He said sorting out the claims among employees who were bilingual and those who said they were monolingual could have required extensive litigation, one reason the two sides agreed to resolve the lawsuit.

Under the consent decree, the Skilled Healthcare Group will pay $180,000 for distribution among 53 claimants and offer them free English classes. If they complete them, they will receive another $2,500 each. In addition, the firm agreed to provide anti-discrimination training at its facilities and appoint a monitor to oversee efforts to comply with federal law. 

The lawsuit was part of a growing raft of charges filed nationwide alleging national origin discrimination. In 2008, filings increased to a record high of 10,601, up 13% from the previous year. Among them, 204 filings involved English-only rules, up from 125 cases two years earlier, according to EEOC figures.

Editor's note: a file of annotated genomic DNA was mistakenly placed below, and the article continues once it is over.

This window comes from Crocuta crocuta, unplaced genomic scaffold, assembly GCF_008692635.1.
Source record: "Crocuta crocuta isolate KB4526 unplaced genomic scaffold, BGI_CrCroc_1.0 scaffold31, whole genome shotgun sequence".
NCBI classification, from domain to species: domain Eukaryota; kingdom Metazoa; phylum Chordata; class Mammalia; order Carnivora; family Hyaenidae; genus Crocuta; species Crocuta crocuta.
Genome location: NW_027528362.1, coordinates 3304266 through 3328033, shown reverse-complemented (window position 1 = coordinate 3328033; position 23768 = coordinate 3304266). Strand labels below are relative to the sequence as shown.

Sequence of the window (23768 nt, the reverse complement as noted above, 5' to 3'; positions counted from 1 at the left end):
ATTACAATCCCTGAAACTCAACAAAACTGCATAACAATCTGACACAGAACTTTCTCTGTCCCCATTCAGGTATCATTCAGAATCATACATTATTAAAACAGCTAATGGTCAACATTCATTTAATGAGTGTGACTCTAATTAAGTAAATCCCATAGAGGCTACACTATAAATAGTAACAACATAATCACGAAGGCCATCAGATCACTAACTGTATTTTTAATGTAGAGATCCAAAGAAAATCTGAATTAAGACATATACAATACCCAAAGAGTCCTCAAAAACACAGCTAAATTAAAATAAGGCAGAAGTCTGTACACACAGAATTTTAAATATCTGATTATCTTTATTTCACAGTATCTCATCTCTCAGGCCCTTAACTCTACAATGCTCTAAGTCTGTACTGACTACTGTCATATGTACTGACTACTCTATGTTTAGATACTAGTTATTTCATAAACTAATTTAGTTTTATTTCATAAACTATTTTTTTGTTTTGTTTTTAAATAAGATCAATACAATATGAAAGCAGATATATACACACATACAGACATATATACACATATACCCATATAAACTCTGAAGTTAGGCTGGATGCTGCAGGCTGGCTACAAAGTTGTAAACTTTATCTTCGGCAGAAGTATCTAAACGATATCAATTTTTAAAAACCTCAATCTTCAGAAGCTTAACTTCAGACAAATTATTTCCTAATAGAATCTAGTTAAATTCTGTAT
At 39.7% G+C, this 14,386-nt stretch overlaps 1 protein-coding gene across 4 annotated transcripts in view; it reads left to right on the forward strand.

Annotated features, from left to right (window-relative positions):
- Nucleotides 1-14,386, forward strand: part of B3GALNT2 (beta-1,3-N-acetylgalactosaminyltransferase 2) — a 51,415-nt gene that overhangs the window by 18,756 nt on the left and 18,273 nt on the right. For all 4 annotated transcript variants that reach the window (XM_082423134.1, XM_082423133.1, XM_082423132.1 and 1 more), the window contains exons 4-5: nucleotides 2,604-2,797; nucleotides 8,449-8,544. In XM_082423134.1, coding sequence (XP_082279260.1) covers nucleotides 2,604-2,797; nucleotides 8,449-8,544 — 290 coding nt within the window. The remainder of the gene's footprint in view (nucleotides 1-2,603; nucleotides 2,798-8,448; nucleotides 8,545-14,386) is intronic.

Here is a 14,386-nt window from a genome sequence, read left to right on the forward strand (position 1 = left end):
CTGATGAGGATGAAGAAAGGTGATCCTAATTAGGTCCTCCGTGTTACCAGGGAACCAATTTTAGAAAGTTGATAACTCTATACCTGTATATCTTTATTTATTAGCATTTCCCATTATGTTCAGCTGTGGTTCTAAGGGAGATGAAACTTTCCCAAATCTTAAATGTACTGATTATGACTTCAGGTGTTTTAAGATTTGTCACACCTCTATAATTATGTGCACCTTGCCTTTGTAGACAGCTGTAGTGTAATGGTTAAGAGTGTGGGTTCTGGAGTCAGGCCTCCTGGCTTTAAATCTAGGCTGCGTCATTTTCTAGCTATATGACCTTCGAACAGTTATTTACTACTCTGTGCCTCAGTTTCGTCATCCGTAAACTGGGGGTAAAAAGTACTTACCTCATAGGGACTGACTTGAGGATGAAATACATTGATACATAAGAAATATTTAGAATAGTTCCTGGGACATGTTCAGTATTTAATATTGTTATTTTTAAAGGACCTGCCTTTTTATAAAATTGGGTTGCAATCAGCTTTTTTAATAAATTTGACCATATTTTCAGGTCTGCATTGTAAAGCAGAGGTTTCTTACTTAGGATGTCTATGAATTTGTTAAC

Filings alleging national origin discrimination in the Los Angeles area were twice as high as the national average, 27% of all complaints compared with 11.4% nationwide. 

"We are seeing a lot of anti-immigrant sentiment and the demonization of one group," Park said.

Schilling said she hoped the settlement would bring broader understanding of the region's diverse needs.

"I think everyone has the right to speak in the language they feel most comfortable with," she said.

teresa.watanabe@latimes.com

Secret filming nurse struck off

A nurse who secretly filmed for the BBC to reveal the neglect of elderly patients at a hospital has been struck off for misconduct. 

Margaret Haywood, 58, filmed at the Royal Sussex Hospital in Brighton for a BBC Panorama programme in July 2005.